February 3, 2008
Sunday, February 03, 2008
The period of non-REM sleep essentially consists of the other four sleep stages and lasts between 90 and 120 minutes, while each individual stage lasts anywhere from 5 to 15 minutes in length.
A recent study by Matthew A. Tucker, PhD, of the Center for Sleep and cognition and the department of psychiatry at Harvard Medical School, has discovered that a short 45 minute non-REM nap during the afternoon can have important benefits for an individual’s declarative memory performance.
Declarative memory consists of accessible conscious memory, such as semantic memory which refers to factual knowledge and episodic memory which refers to theoretical knowledge.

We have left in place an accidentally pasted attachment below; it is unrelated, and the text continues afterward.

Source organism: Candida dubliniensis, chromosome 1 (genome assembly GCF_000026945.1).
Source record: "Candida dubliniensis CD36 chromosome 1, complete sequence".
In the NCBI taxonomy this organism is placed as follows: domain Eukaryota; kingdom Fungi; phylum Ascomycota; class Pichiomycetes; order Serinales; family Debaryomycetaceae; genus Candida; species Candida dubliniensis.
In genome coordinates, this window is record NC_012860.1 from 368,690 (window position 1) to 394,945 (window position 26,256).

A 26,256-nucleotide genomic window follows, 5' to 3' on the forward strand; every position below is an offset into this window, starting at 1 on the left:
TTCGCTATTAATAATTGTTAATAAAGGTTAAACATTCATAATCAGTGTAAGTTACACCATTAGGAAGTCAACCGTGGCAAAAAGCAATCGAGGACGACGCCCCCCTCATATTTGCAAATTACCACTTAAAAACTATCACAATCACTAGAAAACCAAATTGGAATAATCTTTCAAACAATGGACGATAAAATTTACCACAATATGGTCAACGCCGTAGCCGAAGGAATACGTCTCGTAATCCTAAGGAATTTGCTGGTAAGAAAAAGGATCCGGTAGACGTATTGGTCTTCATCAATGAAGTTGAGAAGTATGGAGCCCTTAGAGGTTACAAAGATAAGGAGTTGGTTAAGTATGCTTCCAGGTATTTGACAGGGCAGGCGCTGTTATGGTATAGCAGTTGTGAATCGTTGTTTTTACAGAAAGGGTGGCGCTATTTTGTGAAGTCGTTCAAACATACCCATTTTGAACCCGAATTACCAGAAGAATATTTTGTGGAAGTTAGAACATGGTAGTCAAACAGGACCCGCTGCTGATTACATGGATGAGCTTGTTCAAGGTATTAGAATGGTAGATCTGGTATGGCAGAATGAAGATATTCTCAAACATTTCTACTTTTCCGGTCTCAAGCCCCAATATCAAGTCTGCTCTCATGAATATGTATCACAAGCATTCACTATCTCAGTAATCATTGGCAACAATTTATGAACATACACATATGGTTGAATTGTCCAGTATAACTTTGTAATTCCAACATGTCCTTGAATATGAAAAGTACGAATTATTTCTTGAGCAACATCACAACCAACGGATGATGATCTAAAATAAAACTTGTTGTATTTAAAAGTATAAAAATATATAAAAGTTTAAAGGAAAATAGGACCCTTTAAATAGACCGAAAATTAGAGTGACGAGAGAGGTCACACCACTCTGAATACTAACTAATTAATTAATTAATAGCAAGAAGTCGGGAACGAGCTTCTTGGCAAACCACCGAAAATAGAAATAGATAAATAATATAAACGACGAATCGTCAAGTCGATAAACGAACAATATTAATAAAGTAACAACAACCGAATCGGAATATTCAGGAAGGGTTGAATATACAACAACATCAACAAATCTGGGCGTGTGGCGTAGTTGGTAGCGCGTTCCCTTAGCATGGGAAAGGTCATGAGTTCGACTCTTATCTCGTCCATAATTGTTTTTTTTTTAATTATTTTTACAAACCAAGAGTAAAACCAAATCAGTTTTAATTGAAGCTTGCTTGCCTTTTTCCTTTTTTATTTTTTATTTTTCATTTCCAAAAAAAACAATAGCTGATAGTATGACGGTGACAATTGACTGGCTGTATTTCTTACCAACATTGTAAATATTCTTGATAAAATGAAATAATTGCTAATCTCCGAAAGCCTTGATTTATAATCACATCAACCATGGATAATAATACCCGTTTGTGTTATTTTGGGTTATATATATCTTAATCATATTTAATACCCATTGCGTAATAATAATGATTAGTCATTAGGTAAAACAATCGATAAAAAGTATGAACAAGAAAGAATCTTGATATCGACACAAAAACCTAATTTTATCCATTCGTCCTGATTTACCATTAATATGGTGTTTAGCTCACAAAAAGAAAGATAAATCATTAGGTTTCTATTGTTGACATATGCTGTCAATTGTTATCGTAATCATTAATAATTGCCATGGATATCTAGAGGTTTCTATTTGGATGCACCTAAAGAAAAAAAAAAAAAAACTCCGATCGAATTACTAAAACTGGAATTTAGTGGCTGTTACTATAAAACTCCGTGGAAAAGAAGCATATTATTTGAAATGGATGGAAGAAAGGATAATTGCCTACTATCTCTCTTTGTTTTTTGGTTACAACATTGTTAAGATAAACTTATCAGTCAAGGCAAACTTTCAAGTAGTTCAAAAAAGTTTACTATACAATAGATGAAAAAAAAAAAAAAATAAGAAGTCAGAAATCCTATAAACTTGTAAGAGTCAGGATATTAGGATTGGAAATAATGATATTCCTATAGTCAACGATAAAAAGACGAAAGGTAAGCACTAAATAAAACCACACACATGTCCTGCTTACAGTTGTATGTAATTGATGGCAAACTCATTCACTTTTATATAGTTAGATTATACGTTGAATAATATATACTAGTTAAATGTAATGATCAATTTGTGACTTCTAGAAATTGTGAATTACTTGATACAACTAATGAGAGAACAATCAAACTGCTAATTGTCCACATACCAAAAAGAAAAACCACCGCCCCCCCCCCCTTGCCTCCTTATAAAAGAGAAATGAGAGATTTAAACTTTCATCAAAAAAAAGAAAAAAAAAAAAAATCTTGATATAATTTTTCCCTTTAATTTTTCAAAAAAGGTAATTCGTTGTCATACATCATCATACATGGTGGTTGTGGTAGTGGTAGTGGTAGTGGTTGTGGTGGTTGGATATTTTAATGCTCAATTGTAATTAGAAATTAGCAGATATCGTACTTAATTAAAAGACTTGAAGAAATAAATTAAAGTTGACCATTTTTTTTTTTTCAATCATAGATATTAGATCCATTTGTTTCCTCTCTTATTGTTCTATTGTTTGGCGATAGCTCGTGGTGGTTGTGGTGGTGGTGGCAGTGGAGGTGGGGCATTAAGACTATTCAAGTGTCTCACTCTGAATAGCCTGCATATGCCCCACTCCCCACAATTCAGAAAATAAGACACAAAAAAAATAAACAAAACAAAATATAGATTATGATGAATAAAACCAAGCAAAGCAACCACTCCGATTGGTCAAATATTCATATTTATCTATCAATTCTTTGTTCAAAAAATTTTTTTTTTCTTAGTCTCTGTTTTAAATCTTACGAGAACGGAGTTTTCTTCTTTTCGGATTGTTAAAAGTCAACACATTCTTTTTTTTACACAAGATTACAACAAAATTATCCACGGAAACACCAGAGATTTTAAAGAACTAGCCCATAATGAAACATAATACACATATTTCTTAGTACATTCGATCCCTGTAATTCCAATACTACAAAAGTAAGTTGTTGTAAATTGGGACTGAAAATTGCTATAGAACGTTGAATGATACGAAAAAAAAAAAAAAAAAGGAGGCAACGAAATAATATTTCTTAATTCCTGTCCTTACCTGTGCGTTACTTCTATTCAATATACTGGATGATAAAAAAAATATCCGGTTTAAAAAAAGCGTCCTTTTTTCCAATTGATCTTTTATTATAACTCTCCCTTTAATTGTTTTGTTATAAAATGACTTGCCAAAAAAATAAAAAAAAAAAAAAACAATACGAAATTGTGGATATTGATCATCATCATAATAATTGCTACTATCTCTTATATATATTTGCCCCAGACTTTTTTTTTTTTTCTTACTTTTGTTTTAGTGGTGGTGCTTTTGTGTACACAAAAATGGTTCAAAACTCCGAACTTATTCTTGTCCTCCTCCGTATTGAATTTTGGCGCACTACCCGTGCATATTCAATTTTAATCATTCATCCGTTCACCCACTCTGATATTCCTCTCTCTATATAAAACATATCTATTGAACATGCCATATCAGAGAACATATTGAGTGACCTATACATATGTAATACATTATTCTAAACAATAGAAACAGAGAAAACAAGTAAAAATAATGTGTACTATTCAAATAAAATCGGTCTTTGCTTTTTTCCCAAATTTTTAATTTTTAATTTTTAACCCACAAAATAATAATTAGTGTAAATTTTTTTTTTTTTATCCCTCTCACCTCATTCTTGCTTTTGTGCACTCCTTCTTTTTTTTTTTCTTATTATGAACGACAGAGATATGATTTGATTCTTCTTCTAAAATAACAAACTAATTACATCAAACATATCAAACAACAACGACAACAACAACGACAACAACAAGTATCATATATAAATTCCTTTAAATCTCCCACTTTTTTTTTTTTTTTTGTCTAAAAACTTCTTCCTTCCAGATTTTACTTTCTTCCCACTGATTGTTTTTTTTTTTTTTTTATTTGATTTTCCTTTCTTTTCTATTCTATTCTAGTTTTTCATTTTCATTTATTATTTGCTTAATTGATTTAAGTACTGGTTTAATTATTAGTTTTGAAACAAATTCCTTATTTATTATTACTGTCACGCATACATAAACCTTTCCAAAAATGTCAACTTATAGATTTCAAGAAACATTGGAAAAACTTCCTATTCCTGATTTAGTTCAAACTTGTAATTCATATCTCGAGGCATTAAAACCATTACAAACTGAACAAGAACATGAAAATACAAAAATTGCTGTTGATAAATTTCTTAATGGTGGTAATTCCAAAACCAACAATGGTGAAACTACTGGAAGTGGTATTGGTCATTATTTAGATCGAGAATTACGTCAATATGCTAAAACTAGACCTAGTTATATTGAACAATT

The study demonstrated that compared to those with equivalent periods of wakefulness, a nap facilitated declarative memory performance for all who mastered the memory tasks during training.
"These results suggest that there is a threshold acquisition level that has to be obtained for sleep to optimally process the memory," said Dr. Tucker. The study suggests that a nap can help one to retain well-learned material.
Ironically, the study made no suggestions regarding sleep habits facilitating the acquiring of new information.
© www.mentalhealthblog.com 4 comments